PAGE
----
• “FAQs about Affordable Care Act Implementation (Part XVIII) and Mental Health Parity Implementation”, January 9, 2014.  U.S. Dept. of Labor, Employee Benefits Security Administration:  See “Limitations on Cost Sharing”, Q2, 3, 4, and 5.



The Massachusetts Health Care Reform Act’s requirements regarding employers’ provision of health care coverage have been superseded by the requirements of the federal Affordable Care Act (ACA).  Although the Commonwealth no longer imposes the “fair share contribution” on employers, a new “Employer Medical Assistance Contribution” (EMAC) must be paid by most employers, regardless of whether the employer provides any health coverage.

As of January 1, 2014, the Unemployment Health Insurance (UHI) contribution was replaced by EMAC.  Employers are still required to file quarterly wage and employment reports through UI Online, and the applicable EMAC contribution will be calculated based on those filings.

Review the following information.   If you have further questions, contact the Commonwealth’s Department of Unemployment Assistance at 617-626-5075.

  • Massachusetts Finalizes Repeal of Employer Coverage Rules     Document #105804

Government guidance

On Feb. 10, 2014, the U.S. Treasury Department released final regulations implementing the employer shared responsibility provisions of the ACA.  Included in these regulations were additional relief for mid-size employers as well as clarification of the rules for large employers.  The final rules will delay implementation for medium-sized employers that are covered by the employer mandate. Applicable large employers that have fewer than 100 full-time employees will have an additional year, until 2016, to comply with the pay or play rules.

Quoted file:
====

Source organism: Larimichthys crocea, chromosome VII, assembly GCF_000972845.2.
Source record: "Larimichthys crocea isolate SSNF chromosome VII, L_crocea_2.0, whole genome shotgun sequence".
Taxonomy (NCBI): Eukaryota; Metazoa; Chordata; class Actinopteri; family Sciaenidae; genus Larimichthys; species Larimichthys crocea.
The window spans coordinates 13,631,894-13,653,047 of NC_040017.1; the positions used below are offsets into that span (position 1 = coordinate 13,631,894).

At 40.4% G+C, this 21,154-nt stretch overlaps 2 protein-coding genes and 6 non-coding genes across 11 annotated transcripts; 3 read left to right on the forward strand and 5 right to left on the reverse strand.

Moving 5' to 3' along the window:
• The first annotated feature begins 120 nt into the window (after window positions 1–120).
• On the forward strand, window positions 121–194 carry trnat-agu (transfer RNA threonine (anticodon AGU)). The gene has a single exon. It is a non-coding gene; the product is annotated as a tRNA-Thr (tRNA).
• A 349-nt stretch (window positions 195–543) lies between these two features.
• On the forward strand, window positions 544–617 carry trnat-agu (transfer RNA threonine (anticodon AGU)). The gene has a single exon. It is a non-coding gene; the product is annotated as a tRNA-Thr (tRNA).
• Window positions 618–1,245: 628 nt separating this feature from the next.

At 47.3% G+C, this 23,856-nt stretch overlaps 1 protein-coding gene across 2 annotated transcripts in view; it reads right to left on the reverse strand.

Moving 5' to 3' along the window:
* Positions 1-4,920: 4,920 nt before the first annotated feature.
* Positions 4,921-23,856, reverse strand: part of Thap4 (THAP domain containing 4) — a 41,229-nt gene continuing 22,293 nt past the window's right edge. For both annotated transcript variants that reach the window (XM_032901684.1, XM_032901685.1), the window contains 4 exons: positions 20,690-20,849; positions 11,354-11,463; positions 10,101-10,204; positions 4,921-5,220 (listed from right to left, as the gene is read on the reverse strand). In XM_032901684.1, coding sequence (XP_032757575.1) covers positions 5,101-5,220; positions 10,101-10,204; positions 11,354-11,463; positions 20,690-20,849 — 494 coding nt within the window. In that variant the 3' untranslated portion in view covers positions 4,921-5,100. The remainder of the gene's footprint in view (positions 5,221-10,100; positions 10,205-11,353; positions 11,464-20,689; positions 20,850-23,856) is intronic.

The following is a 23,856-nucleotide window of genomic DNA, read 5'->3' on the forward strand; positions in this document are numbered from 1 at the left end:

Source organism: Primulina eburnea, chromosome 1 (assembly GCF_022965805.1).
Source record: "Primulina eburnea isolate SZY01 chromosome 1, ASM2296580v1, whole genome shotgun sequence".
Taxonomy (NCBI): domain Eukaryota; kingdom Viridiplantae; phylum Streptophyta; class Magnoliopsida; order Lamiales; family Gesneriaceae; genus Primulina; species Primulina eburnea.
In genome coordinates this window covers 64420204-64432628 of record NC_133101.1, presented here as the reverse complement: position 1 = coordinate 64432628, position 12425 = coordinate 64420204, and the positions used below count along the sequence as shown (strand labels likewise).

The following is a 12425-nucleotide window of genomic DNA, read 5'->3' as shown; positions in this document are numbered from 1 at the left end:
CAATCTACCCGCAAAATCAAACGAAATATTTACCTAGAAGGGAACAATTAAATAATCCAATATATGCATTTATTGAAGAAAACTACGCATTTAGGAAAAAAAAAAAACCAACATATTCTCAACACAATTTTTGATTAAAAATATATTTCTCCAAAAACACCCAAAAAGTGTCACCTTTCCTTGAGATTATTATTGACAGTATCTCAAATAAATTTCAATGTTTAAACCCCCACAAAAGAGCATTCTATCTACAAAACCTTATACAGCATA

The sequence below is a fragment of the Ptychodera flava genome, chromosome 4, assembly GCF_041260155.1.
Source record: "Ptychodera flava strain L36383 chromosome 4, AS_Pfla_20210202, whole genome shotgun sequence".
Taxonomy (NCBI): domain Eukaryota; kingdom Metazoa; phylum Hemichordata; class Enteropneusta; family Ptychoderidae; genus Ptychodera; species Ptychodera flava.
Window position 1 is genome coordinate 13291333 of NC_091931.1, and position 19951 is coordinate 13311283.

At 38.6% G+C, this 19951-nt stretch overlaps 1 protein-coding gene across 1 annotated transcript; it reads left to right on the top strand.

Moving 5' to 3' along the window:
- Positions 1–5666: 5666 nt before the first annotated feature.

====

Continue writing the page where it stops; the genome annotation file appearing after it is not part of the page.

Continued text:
Thus, the employer shared responsibility provisions will generally apply to:

  • Employers with 100 or more full-time employees starting in 2015; and
  • Employers with 50-99 full-time employees starting in 2016.

To qualify for this delay, the employer must provide an appropriate certification as described in the final rules. 

Further, under the proposed rules, applicable large employers would need to offer coverage to at least 95 percent of their full-time employees to avoid the most significant penalties. The final rule provides transition relief that will phase in this requirement over two years, beginning in 2015.

To avoid a payment for failing to offer health coverage in 2015, applicable large employers will need to offer coverage to 70 percent of their full-time employees.

In 2016 and beyond, applicable large employers will need to offer coverage to 95 percent of their full-time employees to avoid these penalties.

Click here for a link to the whole article.

Beginning in 2014, the Affordable Care Act (ACA) requires health plans offered through an
Exchange, or qualified health plans (QHPs), to meet certain levels of actuarial value. ACA’s
required actuarial value levels are referred to as “metal levels”—bronze, silver, gold and platinum.
ACA’s metal levels are intended to allow consumers to compare plans with similar levels of
coverage in order to help them make informed decisions about their health insurance coverage.
Since coverage will be similar for all plans in a metal tier (for example, all silver plans),
consumers can focus on other plan factors, such as the premium and network of providers,
when selecting a health plan.

QHP issuers must offer at least one plan in the silver level and one plan in the gold level
through the Exchanges. Outside of the Exchanges, non-grandfathered plans in the individual
and small group markets must offer coverage that matches up to the metal levels.

View the PDF to learn more